Cold War security body OSCE set to fill leadership vacuum

In a photo from Nov 10, 2020, OSCE observers cross a checkpoint as Ukrainian border guards stand guard in Lugansk. PHOTO: AFP

VIENNA (AFP) - The international security body OSCE is expected to fill an unprecedented leadership vacuum, during meetings Thursday (Dec 3) and Friday, after it failed to reappoint four of its top leaders in July.

Originally established during the Cold War to foster relations between the Soviet Union and the West, nowadays the OSCE monitors elections, reports on human rights and press freedom, and is engaged in the diplomatic resolution of conflicts, including in Nagorno-Karabakh and Belarus.

European states are now set to give in to Russia's demands on the make up of the new leadership team, in hopes that it would increase the influence of the Organisation for Security and Cooperation in Europe (OSCE).

Though sometimes referred to as a Cold War relic, experts have said that its role has been strengthened in recent years, and point to the opportunities it holds as the largest regional security organisation in the world comprised of 57 members states.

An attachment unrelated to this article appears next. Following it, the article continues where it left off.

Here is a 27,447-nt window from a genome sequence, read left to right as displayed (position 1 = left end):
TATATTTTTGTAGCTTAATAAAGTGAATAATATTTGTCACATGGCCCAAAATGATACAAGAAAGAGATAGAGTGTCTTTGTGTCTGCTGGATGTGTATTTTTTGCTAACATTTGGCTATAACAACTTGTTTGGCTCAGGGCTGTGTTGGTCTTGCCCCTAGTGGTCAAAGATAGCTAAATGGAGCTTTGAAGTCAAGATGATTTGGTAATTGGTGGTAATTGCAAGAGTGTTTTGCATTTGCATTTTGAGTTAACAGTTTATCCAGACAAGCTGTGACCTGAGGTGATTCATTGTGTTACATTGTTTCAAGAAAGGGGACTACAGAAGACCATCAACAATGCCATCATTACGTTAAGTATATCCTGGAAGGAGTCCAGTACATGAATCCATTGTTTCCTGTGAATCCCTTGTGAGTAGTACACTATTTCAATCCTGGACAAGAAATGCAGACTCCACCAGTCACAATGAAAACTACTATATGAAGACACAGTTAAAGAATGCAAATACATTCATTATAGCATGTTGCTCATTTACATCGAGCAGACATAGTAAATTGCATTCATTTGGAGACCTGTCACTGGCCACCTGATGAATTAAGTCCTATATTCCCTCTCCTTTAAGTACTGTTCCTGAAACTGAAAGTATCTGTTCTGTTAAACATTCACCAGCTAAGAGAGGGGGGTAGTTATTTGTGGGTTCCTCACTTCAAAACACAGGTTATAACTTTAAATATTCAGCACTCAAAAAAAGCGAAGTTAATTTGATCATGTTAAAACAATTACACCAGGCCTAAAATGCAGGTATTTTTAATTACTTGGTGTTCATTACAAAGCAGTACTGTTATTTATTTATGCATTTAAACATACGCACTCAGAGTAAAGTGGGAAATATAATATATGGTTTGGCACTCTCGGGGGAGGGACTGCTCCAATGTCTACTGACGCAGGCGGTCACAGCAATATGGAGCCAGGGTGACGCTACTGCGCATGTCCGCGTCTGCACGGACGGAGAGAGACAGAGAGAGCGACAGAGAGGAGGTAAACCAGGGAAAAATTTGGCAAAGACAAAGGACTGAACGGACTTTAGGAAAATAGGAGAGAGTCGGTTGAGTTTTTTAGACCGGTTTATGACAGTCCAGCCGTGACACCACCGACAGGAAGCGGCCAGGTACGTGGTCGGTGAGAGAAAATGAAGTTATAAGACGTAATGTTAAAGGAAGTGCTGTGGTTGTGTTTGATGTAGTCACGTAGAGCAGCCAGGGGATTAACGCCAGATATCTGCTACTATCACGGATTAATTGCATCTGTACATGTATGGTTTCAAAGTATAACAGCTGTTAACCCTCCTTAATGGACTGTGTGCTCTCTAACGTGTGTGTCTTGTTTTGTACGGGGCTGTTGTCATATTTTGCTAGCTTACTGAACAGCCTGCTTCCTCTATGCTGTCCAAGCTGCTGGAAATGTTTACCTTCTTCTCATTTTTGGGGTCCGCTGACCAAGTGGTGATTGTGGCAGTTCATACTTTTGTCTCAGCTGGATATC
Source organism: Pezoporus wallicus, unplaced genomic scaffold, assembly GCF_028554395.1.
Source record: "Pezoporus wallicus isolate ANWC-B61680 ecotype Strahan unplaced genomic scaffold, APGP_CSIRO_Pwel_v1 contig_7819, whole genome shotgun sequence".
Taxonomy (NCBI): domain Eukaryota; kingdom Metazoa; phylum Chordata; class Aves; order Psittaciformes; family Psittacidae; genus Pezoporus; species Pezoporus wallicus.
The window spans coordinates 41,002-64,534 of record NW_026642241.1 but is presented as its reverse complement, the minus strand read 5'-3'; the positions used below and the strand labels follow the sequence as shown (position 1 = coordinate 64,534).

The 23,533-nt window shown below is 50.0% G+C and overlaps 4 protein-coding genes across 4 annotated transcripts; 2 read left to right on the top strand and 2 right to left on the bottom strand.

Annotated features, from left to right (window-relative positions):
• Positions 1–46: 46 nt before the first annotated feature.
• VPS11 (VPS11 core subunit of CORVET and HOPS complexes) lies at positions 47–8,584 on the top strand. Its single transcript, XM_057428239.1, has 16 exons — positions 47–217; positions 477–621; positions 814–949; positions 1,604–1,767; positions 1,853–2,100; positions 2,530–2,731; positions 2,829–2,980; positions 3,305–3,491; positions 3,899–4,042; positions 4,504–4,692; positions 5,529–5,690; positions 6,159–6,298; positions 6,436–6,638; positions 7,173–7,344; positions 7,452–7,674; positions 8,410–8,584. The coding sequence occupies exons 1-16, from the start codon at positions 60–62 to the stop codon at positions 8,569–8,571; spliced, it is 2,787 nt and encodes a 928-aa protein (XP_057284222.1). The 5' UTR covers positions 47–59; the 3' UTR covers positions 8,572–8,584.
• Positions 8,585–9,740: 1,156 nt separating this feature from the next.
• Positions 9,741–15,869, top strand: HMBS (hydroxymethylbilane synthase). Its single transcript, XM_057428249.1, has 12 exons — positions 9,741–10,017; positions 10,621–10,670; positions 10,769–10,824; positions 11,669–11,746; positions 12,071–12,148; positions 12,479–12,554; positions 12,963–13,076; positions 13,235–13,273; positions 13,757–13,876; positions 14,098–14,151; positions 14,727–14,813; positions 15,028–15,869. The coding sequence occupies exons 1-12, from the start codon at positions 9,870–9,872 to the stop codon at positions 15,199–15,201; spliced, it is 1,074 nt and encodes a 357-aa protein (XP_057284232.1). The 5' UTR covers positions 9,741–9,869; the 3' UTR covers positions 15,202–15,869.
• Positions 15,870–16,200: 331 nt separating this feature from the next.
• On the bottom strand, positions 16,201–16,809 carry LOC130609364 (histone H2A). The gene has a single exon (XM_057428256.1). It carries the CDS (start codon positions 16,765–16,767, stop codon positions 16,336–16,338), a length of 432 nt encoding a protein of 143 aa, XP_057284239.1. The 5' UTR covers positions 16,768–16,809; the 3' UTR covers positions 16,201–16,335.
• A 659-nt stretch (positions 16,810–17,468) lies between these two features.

"The weakening of Nato under the presidency of Donald Trump has forced the European allies of the United States to rely on other institutions to assert themselves in the Eurasian space," Mr Nicolas Baladassi, an expert on international security.

Traditionally, the top leadership positions have been held by Westerners, an imbalance Russia and Central Asian countries have long decried as resulting in unfair treatment and "excessive criticism" of their human rights records.

In the middle of July, the OSCE's top four diplomats were forced to vacate their offices when they were not reappointed - usually a formality - leaving the organisation without leadership.

As demanded by Russia, the OSCE is now set to fill one of the positions with a diplomat from a former Soviet state.

The new secretary-general is slated to be Ms Helga Schmid, a German currently serving as the secretary general of the EU's European External Action Services (EEAS), according to Mr James Gilmore, the US ambassador to the OSCE.

Conceding to Moscow's request, Western states hope, would come in exchange for Russian President Vladimir Putin's support on continuing the OSCE's mandate to investigate rule of law issues, something he has long rejected.

In reference to the OSCE's diplomatic role in resolving the conflicts in Nagorno-Karabakh and Belarus, Mr Gilmore said that recent months had "demonstrated the relevance and the importance of the OSCE. This is the one forum that exists, that has everybody in it."

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